Honest Ethereum miner returns US$23m he received thanks to glitch
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So it turns out there are some honest people in crypto after all.
An Ethereum miner who received a multi-million-dollar transaction fee by accident has returned the funds, despite being under no obligation to do so.
According to DeFi platform DeversiFi, on Monday a user who tried to deposit $100,000 in Tether from a Ledger hardware wallet ended up paying a whopping 7,676 Ethereum (US$23 million) in gas.
Blockchain records showed the miner was automatically sending their mined Ethereum to an account with Binance, and the crypto giant agreed to pass along DeversiFi’s email address to their customer.
“Early in the evening the miner established contact via email, and after a few emails back and forth quickly agreed to return the funds involved to their origin address!” DeversiFi wrote.
The team told the miner to keep 50 Ethereum (US$145,500) as a return fee, DiversiFi wrote.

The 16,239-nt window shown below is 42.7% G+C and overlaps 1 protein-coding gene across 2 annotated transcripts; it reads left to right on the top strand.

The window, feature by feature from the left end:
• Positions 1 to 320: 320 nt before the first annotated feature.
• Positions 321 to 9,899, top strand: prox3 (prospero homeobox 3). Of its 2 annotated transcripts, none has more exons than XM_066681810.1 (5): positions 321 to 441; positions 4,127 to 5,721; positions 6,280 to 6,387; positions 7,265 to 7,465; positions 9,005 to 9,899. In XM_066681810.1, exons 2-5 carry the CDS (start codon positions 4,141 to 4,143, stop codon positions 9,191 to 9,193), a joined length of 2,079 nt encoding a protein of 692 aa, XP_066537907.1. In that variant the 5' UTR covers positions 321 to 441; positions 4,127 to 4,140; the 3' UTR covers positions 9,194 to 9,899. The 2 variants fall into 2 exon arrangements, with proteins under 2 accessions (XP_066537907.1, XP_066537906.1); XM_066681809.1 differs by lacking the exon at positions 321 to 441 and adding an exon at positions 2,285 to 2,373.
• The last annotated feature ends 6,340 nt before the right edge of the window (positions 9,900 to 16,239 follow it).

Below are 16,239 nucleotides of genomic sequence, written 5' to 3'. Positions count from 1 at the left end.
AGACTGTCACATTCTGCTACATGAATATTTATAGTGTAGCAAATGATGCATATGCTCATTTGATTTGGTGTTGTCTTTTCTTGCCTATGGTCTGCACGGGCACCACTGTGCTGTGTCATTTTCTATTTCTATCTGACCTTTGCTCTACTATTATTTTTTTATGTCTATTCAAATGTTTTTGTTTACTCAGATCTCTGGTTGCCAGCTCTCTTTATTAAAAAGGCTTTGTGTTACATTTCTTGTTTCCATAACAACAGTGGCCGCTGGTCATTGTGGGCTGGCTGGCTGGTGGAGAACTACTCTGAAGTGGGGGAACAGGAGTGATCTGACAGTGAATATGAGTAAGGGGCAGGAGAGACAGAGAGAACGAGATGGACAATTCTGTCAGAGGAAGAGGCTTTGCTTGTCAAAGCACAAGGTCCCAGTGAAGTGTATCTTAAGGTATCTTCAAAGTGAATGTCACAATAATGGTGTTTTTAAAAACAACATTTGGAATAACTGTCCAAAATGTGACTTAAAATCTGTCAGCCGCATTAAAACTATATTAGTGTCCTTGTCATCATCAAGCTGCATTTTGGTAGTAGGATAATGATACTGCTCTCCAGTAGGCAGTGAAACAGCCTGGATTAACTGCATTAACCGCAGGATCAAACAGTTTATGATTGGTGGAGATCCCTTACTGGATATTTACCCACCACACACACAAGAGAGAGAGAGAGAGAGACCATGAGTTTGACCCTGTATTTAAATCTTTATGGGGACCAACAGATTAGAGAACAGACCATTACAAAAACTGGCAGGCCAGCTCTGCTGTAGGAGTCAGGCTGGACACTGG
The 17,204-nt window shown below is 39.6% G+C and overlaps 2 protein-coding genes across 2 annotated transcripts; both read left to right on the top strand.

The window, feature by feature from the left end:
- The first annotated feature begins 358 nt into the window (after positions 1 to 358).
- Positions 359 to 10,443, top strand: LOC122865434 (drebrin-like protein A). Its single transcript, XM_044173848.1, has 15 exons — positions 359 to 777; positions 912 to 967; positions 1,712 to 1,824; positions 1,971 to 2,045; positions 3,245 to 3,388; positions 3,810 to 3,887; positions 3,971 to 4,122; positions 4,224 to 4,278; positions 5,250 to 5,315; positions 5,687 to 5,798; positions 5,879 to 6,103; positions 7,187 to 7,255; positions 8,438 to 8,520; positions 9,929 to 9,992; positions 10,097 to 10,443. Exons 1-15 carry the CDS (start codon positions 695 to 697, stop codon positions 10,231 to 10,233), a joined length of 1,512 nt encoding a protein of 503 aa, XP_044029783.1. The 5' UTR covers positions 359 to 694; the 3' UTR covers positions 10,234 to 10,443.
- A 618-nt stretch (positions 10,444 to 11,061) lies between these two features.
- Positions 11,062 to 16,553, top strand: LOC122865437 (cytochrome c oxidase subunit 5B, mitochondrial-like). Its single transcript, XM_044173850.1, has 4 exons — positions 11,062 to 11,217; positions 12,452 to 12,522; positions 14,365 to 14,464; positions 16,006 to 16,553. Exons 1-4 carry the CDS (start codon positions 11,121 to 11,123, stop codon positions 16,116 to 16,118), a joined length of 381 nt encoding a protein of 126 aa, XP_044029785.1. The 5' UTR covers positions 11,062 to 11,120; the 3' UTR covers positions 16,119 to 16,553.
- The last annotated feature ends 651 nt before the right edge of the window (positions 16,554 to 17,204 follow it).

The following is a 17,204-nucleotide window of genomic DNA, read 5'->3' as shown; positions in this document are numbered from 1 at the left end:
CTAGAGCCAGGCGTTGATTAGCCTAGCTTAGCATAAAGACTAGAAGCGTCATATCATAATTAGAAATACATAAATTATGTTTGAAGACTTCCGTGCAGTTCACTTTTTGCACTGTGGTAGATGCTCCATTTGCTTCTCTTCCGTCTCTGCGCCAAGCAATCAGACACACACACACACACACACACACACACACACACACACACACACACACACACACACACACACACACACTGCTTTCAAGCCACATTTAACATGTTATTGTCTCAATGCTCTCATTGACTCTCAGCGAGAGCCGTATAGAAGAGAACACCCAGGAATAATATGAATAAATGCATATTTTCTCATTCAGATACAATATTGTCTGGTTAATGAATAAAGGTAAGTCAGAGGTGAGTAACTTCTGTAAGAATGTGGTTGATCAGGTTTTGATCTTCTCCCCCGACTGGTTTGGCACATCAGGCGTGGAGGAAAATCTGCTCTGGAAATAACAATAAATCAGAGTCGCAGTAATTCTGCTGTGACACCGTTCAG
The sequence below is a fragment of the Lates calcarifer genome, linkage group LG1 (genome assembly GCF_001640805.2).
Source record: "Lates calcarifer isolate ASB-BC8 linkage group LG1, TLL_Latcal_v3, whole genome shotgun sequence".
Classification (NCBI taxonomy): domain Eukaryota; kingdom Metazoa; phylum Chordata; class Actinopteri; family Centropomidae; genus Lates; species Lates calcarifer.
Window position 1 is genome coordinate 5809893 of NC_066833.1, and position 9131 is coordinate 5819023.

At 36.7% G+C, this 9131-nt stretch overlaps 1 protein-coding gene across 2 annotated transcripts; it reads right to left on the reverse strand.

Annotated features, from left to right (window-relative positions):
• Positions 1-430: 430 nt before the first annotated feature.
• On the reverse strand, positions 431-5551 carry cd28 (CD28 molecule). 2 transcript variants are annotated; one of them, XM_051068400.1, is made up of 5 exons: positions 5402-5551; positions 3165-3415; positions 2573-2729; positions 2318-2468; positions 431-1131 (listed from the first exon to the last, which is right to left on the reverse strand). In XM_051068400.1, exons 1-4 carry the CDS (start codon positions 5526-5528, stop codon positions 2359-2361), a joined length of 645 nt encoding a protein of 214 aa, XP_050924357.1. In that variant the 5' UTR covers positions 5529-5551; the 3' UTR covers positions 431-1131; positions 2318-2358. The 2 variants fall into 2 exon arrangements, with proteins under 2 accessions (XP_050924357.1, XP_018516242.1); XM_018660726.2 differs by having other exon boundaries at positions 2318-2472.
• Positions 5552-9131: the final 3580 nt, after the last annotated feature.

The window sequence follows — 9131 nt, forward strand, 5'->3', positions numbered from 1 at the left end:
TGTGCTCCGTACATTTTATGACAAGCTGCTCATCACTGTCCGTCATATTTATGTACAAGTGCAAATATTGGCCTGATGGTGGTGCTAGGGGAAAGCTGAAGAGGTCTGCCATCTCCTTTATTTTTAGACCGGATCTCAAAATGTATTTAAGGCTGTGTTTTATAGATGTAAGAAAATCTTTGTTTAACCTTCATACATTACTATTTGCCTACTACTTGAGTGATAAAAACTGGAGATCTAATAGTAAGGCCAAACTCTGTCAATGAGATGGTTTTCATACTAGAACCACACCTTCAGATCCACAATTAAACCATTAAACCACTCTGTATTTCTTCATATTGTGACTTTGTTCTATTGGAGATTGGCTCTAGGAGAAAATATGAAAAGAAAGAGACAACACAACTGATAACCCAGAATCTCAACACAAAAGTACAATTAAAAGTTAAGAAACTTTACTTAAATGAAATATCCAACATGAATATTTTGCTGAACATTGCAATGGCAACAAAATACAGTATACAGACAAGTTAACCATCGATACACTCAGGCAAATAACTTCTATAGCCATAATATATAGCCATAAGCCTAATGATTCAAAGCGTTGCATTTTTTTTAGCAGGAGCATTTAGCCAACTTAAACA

The blockchain is immutable.
But the revolution we are part of is defined by our values as humans.⁰⁰
Thank you to the miner of block 13307440 who we can confirm is returning 7626 ETH that were incorrectly paid today as a tx fee.
A post mortem will follow tomorrow. https://t.co/FqkEZ9DK8P
— DeversiFi 🥷 (@deversifi) September 27, 2021
He returned the full amount and we offered to let him keep 50 ETH. A top guy!
— Ross Middleton 🦇🔈 (@rossdefi) September 28, 2021
Ethereum lets users pay extra in gas fees to have their transactions handled expeditiously. But there was an issue with an Ethereum library called Ethereumjs, which doesn’t support decimal values.
“This in itself won’t be a surprise to most Ethereum developers, however rather than throwing an error, decimal values are mangled silently into something potentially dangerous,” DiversiFi wrote.
For most users, such a transaction would simply silently fail, but in this case, the customer was apparently a “whale” with a huge stack of Ether.
Compounding the issue was that in some cases Ledger hardware wallets displays very large fees as hex values, rather than in a human-readable form, the team wrote.
DiversiFi said that despite the happy ending, the near-miss was a wake-up call for the industry.
“The ultimate aim of DeFi and the crypto space is mass adoption, but until we are able to provide a safe and accessible environment for everyone (without a seven paragraph introduction explaining how something works when it goes wrong) we are not going to reach that goal.”
The incident was first reported by Coindesk.